New York Farmworker Protection Bill

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Rural and Migrant Ministry the lobbyist
RMM does not restrict its lies about farmworkers, farms, and farmers. Its executive director and board also tell lies about their own organization and what it does with all those tax-deductible contributions and foundation grants. The facts follow…

Rural and Migrant Ministry (RMM) began to aggressively lobby to change New York State labor laws in connection to agricultural labor soon after Richard Witt was hired to be the Executive Director in 1991. In the first portion of this video,, taken from a documentary that appeared on RNN back in September 26, 1996, Witt takes ‘credit’ for New York state legislation passed in 1996 pertaining to drinking water. Witt states "after three years of working for this," RMM got the legislation passed. (By the way, federal law under OSHA already required farmers to provide drinking water in the fields. The state law merely duplicated what federal law already required.)

The next two brief snippets of this video are from a documentary produced in 2000 by an Episcopal priest named John E. Denaro entitled "WE GATHER: Ministry and Advocacy with Farmworkers." In the first portion you will see the list of three separate pieces of state labor law legislation RMM successfully lobbied for, all prior to 2000. Then the video shows a number of church people take part in RMM's annual "Farmworker Advocacy Day" in 2000. The day consists of a gathering in Albany, New York and visits to New York State legislators to push for specific legislation (aka, lobbying). According to RMM's website, this annual lobby day had been going on since 1995 (

And yet, prior to RMM's 2001 tax filing (as a church/non-profit they file a tax return called a “990”), RMM claimed they did not lobby
at all. (Pre-1996 returns are not available, but it’s likely RMM claimed no lobbying prior to 1996 as well). [As a 501(c)(3) non-profit, lobbying is strictly curtailed, as contributions to the non-profit are tax-deductible. An organization can file a 501(H) election form, which limits lobbying and expenses for the same (salaries, travel, publications, etc.) to a specific portion of the group’s revenues. To be safe, most non-profits will not lobby at all, and instead form a separate organization under the IRS code, called a 501(c)(4), as opposed to a 501 (c)(3).]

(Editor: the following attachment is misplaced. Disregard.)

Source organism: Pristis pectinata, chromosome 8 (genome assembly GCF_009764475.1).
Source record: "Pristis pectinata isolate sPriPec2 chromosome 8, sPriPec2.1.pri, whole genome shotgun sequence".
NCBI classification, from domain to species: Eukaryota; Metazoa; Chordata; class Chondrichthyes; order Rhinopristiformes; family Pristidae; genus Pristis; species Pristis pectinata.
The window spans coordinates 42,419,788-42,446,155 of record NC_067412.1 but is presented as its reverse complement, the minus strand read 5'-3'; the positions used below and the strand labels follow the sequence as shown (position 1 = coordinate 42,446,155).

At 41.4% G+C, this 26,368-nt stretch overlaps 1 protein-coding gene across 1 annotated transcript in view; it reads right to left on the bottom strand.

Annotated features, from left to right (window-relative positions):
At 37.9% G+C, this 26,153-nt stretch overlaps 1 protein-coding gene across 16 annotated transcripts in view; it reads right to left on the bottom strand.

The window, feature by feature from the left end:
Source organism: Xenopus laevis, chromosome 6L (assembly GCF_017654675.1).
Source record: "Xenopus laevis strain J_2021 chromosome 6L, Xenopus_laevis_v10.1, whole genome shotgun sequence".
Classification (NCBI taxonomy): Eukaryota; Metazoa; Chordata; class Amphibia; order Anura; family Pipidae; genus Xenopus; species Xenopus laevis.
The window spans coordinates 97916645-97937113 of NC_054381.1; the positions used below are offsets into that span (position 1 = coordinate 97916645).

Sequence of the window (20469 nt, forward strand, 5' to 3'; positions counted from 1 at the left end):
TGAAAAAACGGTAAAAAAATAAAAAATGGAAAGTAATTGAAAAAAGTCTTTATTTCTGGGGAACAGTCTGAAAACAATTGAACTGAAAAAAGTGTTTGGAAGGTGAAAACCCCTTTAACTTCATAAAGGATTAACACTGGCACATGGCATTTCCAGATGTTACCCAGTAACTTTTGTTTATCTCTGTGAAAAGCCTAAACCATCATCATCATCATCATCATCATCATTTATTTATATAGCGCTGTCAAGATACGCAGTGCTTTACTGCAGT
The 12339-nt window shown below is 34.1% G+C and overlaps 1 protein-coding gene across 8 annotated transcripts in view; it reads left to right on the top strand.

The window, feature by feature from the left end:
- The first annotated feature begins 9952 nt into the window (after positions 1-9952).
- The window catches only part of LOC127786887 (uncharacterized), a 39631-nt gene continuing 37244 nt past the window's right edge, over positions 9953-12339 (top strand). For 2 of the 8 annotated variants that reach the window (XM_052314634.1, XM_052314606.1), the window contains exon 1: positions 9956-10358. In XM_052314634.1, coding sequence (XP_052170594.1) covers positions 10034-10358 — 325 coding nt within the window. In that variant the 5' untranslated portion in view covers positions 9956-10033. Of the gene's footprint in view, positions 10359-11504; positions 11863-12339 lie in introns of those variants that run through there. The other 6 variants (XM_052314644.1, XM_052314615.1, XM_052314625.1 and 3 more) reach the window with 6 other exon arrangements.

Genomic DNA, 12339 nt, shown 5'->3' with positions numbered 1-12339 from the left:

So why did Rural and Migrant Ministry all of the sudden tell the IRS they were lobbying, starting in their 2001 filing, when they were obviously lobbying for years beforehand? Perhaps RMM knew it was about to get busted. From late 2001 through early 2002, the New York State Lobby Commission investigated Rural and Migrant Ministry for significant lobby law violations. The Commission found RMM guilty of wrongdoing, issued fines and forced RMM to register as lobbyists (
Further, in their settlement agreement with the Lobby Commission, RMM agreed to this statement: "whereas, it is clearly established that Richard Witt, Jr. and the Mid-Hudson Rural and Migrant Ministry, Inc., failed to file timely and/or accurate report(s) as a lobbyist and client in New York State for the years 1999, 2000, 2001 and 2002...." Obviously this is a tacit admission that RMM was a lobbyist and incurred lobbying expenses from 1999 forward. (RMM was no doubt lobbying and had related expenses prior to 1999, but pre-1999 years were beyond the scope of the investigation.)
Starting with its 2003 IRS tax filing, RMM finally began filing as an ‘electing’ public charity. In statement 7 of its 990 tax return regarding the 501(H) election, RMM clearly states: "2001 WAS THE FIRST YEAR OF THE ORGANIZATION’S 501(H) ELECTION. THERE WERE NO LOBBYING EXPENSES PRIOR TO 2001."

Why is this all important? Because for a non-profit organization classified as a 501(c)3 by the IRS, which RMM is, it cannot engage in lobbying beyond a "substantial part" of its overall activities. The fact is, by Witt's own admission in the video and on RMM's website, as well as in other written materials produced by them and in media stories they appeared in at the time, Witt and RMM was lobbying as early as 1993. The video shows their elaborate (and no doubt, costly) lobby day held in 2000. And yet, from 1996 to 2000, RMM claims to the IRS they didn't lobby at all, saying clearly in its 2003 return that the organization incurred
no lobbying expenses prior to 2001 – this despite the 2002 settlement agreement with the NYS Lobby Commission admitting RMM had been lobbying and incurred lobbying expenses as far back as at least 1999.
If Witt and RMM were engaged in lobbying activities (as we have shown)
before they were forced to admit it on their 2001 return, and did incur expenses prior to 2001 despite what they claimed on their 2003 tax return, then Witt and Mid-Hudson Rural and Migrant Ministry, with the obvious support of the board of directors, has knowingly provided false information to the IRS over the years regarding lobbying. All tax documents are signed under penalties of perjury.

To date, despite clear evidence, the Internal Revenue Service has neglected to investigate or otherwise hold RMM accountable.